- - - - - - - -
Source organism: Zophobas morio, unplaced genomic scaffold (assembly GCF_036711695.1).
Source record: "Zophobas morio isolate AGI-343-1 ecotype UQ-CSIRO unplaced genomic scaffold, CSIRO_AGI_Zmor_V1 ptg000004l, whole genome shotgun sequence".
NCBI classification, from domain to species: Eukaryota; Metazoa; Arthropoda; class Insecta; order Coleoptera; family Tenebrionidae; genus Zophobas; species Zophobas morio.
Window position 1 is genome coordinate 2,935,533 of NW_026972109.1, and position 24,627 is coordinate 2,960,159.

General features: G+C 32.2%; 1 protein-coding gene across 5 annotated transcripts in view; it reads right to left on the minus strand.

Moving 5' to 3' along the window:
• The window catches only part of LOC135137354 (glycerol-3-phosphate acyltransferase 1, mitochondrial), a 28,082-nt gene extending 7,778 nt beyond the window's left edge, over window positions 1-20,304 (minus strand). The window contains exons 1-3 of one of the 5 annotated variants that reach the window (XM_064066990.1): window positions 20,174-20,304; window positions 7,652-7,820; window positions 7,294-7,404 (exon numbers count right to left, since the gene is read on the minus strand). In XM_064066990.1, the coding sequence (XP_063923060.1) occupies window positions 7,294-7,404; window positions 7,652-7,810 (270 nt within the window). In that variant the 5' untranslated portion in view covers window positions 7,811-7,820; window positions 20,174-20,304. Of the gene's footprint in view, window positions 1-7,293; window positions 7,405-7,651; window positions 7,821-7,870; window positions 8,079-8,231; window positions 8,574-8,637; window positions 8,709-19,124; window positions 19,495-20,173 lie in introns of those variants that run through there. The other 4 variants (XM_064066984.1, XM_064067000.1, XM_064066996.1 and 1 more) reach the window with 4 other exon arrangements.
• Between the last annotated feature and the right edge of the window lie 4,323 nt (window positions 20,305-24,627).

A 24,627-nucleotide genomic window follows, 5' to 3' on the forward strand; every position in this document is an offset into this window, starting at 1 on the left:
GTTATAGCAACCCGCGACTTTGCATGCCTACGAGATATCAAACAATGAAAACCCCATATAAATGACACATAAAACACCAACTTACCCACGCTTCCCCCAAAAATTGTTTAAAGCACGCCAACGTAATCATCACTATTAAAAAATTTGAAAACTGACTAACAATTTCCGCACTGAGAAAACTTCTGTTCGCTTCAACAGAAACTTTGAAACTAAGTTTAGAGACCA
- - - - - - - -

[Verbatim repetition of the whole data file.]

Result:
Source organism: Zophobas morio, unplaced genomic scaffold (assembly GCF_036711695.1).
Source record: "Zophobas morio isolate AGI-343-1 ecotype UQ-CSIRO unplaced genomic scaffold, CSIRO_AGI_Zmor_V1 ptg000004l, whole genome shotgun sequence".
NCBI classification, from domain to species: Eukaryota; Metazoa; Arthropoda; class Insecta; order Coleoptera; family Tenebrionidae; genus Zophobas; species Zophobas morio.
Window position 1 is genome coordinate 2,935,533 of NW_026972109.1, and position 24,627 is coordinate 2,960,159.

General features: G+C 32.2%; 1 protein-coding gene across 5 annotated transcripts in view; it reads right to left on the minus strand.

Moving 5' to 3' along the window:
• The window catches only part of LOC135137354 (glycerol-3-phosphate acyltransferase 1, mitochondrial), a 28,082-nt gene extending 7,778 nt beyond the window's left edge, over window positions 1-20,304 (minus strand). The window contains exons 1-3 of one of the 5 annotated variants that reach the window (XM_064066990.1): window positions 20,174-20,304; window positions 7,652-7,820; window positions 7,294-7,404 (exon numbers count right to left, since the gene is read on the minus strand). In XM_064066990.1, the coding sequence (XP_063923060.1) occupies window positions 7,294-7,404; window positions 7,652-7,810 (270 nt within the window). In that variant the 5' untranslated portion in view covers window positions 7,811-7,820; window positions 20,174-20,304. Of the gene's footprint in view, window positions 1-7,293; window positions 7,405-7,651; window positions 7,821-7,870; window positions 8,079-8,231; window positions 8,574-8,637; window positions 8,709-19,124; window positions 19,495-20,173 lie in introns of those variants that run through there. The other 4 variants (XM_064066984.1, XM_064067000.1, XM_064066996.1 and 1 more) reach the window with 4 other exon arrangements.
• Between the last annotated feature and the right edge of the window lie 4,323 nt (window positions 20,305-24,627).

A 24,627-nucleotide genomic window follows, 5' to 3' on the forward strand; every position in this document is an offset into this window, starting at 1 on the left:
GTTATAGCAACCCGCGACTTTGCATGCCTACGAGATATCAAACAATGAAAACCCCATATAAATGACACATAAAACACCAACTTACCCACGCTTCCCCCAAAAATTGTTTAAAGCACGCCAACGTAATCATCACTATTAAAAAATTTGAAAACTGACTAACAATTTCCGCACTGAGAAAACTTCTGTTCGCTTCAACAGAAACTTTGAAACTAAGTTTAGAGACCA